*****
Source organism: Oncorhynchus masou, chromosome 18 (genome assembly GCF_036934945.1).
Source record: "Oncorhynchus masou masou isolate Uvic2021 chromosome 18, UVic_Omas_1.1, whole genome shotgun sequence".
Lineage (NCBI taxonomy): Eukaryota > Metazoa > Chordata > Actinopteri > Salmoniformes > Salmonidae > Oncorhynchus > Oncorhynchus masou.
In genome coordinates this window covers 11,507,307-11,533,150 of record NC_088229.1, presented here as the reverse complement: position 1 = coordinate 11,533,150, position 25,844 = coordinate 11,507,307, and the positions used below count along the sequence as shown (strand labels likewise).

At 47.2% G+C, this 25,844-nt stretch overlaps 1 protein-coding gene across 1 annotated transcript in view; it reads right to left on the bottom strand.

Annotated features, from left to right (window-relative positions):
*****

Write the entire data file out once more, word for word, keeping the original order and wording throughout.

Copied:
Source organism: Oncorhynchus masou, chromosome 18 (genome assembly GCF_036934945.1).
Source record: "Oncorhynchus masou masou isolate Uvic2021 chromosome 18, UVic_Omas_1.1, whole genome shotgun sequence".
Lineage (NCBI taxonomy): Eukaryota > Metazoa > Chordata > Actinopteri > Salmoniformes > Salmonidae > Oncorhynchus > Oncorhynchus masou.
In genome coordinates this window covers 11,507,307-11,533,150 of record NC_088229.1, presented here as the reverse complement: position 1 = coordinate 11,533,150, position 25,844 = coordinate 11,507,307, and the positions used below count along the sequence as shown (strand labels likewise).

At 47.2% G+C, this 25,844-nt stretch overlaps 1 protein-coding gene across 1 annotated transcript in view; it reads right to left on the bottom strand.

Annotated features, from left to right (window-relative positions):